Page:Popular Science Monthly Volume 20.djvu/603

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585
NERVO-MUSCULAR EXPRESSION.

and actual condition of the working of his brain. The educated and refined singer trains and refines his whole mind, i. e., his brain, and is well aware that his "whole soul," as he may express it, comes out in the action of the muscles concerned in producing his song and musical notes. In the infant the condition of the nervous system is best recorded in terms of nerve-muscular phenomena. It laughs, and is playful; reflex action is well marked when a finger is placed in the child's mouth. The eyes are moved and directed toward any object looked at; these are conditions of healthy action. It is well known that in the convulsive state the fists are often closed, with the thumbs turned in. All these examples of expression are nerve-muscular conditions; the movement, the attitude, the gait, result from states of the brain or spinal cord.

The normal movements of the eye are seen in the varying conditions of the pupil under the influence of light, in the changes accompanying accommodation for near and distant vision, and in the turning of the eyes in any given direction, a movement in which the parallelism of the axes of the organs is usually maintained. Each of these movements is supposed to be governed by a particular brain-center; and the convergence of the lines of the axis which takes place when the eyes are called upon to look at some very near object involves a complicated association of muscular conditions. The associated movements of the eyes may be completely lost in deep anæsthesia from chloroform, in coma from alcoholism, or in the profound sleep of infants. If, in an adult deeply under the influence of chloroform, the eyelids be gently raised, the pupils will be seen minutely contracted, often to a pin-point, the eyes having at the same time lost the parallelism of their axes. One eye may move upward or outward, while the other remains quiet, or moves in a different direction or at a different pace, thus causing a temporary and varying strabismus. Usually these movements are confined to the horizontal plane; less commonly the eyes assume a different level, one being in the horizontal plane while the other is turned downward. In these cases the coordination of the movements is restored with returning consciousness.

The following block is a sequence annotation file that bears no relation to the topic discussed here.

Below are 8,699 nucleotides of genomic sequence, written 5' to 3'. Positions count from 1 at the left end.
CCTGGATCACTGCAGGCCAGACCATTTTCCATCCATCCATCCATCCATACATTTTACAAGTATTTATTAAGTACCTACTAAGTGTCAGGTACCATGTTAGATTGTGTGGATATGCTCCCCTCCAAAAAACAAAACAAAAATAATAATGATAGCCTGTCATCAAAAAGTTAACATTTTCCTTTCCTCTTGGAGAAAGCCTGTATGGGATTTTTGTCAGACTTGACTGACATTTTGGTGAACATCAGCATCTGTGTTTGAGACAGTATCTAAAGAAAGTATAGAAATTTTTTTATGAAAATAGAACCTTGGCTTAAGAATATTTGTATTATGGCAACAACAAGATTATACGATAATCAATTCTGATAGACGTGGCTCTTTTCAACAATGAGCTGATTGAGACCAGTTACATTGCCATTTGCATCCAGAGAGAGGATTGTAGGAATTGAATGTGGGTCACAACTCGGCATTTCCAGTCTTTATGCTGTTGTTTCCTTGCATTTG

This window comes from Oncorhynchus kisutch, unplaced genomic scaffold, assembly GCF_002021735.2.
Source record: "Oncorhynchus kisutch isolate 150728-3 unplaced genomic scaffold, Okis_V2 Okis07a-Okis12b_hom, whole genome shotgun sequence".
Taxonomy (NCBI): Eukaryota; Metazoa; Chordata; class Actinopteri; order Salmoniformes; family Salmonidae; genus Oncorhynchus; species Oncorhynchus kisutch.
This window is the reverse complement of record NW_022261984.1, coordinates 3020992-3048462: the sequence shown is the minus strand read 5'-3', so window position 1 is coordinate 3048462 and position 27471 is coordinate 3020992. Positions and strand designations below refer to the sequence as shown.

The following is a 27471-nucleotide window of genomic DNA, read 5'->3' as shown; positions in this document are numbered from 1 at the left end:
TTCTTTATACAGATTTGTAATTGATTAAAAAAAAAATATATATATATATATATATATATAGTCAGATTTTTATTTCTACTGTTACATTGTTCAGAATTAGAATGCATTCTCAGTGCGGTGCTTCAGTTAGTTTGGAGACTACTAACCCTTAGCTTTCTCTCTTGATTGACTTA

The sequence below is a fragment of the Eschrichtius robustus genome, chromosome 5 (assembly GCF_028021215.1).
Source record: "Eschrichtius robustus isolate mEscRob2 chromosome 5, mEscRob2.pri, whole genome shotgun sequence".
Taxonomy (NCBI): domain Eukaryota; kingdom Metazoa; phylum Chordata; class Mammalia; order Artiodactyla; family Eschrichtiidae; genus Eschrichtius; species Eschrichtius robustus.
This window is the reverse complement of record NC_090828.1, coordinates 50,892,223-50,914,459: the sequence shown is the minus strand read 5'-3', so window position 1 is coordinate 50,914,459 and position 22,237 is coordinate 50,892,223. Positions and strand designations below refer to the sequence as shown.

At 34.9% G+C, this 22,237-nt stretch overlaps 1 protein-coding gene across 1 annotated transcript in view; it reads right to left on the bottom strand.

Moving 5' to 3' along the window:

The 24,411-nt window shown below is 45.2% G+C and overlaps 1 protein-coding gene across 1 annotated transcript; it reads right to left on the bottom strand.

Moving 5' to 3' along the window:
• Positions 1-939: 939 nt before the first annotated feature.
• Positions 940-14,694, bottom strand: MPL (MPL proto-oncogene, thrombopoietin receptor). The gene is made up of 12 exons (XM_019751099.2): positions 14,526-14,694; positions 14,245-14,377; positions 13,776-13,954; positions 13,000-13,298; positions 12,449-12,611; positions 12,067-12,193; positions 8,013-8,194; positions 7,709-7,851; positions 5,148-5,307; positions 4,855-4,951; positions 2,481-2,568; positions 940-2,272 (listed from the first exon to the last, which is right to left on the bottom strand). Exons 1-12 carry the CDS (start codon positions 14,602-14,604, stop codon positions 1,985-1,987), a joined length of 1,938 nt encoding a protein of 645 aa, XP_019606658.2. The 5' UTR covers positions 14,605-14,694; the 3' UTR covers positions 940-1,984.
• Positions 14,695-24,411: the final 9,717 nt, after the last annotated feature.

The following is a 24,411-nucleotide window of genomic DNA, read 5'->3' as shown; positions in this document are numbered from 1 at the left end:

Loss of associated movements may sometimes be easily detected in very weakly infants while awake and sucking at the bottle, and in cases of meningitis and other conditions of coarse brain-disease; and sometimes appears to be chronic in paralyzed or partly paralyzed and idiotic persons. Many of the lower animals have the power of moving either eye separately and independently, a fact which leads to the suggestion that the brain-center that co-ordinates the movements of the two eyes may be looked upon as one more recently developed in the ascent of man.

In nystagmus, a disease in which the eyeballs oscillate rapidly, usually in an horizontal, rarely in a vertical direction, the parallelism of the axes is generally maintained. In one recorded case, the eyes were capa-